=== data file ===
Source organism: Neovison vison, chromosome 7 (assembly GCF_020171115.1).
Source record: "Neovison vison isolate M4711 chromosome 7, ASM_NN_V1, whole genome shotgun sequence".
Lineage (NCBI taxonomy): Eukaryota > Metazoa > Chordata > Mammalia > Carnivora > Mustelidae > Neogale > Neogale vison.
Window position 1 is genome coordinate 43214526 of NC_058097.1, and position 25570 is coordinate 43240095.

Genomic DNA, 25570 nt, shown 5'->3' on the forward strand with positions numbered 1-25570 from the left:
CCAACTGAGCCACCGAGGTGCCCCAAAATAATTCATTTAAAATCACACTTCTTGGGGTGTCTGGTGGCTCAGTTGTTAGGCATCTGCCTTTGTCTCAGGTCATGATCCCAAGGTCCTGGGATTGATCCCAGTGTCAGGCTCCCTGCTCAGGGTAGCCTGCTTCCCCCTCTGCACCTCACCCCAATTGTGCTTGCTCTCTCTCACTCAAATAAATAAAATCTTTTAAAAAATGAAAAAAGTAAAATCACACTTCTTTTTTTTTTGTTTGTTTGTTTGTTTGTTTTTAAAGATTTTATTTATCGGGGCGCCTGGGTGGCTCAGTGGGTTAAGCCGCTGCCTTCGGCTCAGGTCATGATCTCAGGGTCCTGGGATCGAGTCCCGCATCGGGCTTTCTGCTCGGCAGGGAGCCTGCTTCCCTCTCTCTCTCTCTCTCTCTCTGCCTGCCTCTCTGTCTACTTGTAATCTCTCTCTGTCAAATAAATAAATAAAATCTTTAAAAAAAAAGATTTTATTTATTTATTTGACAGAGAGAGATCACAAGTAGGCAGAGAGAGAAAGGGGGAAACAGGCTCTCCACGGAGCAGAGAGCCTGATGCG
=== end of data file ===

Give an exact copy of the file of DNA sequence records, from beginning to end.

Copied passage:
Source organism: Neovison vison, chromosome 7 (assembly GCF_020171115.1).
Source record: "Neovison vison isolate M4711 chromosome 7, ASM_NN_V1, whole genome shotgun sequence".
Lineage (NCBI taxonomy): Eukaryota > Metazoa > Chordata > Mammalia > Carnivora > Mustelidae > Neogale > Neogale vison.
Window position 1 is genome coordinate 43214526 of NC_058097.1, and position 25570 is coordinate 43240095.

Genomic DNA, 25570 nt, shown 5'->3' on the forward strand with positions numbered 1-25570 from the left:
CCAACTGAGCCACCGAGGTGCCCCAAAATAATTCATTTAAAATCACACTTCTTGGGGTGTCTGGTGGCTCAGTTGTTAGGCATCTGCCTTTGTCTCAGGTCATGATCCCAAGGTCCTGGGATTGATCCCAGTGTCAGGCTCCCTGCTCAGGGTAGCCTGCTTCCCCCTCTGCACCTCACCCCAATTGTGCTTGCTCTCTCTCACTCAAATAAATAAAATCTTTTAAAAAATGAAAAAAGTAAAATCACACTTCTTTTTTTTTTGTTTGTTTGTTTGTTTGTTTTTAAAGATTTTATTTATCGGGGCGCCTGGGTGGCTCAGTGGGTTAAGCCGCTGCCTTCGGCTCAGGTCATGATCTCAGGGTCCTGGGATCGAGTCCCGCATCGGGCTTTCTGCTCGGCAGGGAGCCTGCTTCCCTCTCTCTCTCTCTCTCTCTCTGCCTGCCTCTCTGTCTACTTGTAATCTCTCTCTGTCAAATAAATAAATAAAATCTTTAAAAAAAAAGATTTTATTTATTTATTTGACAGAGAGAGATCACAAGTAGGCAGAGAGAGAAAGGGGGAAACAGGCTCTCCACGGAGCAGAGAGCCTGATGCG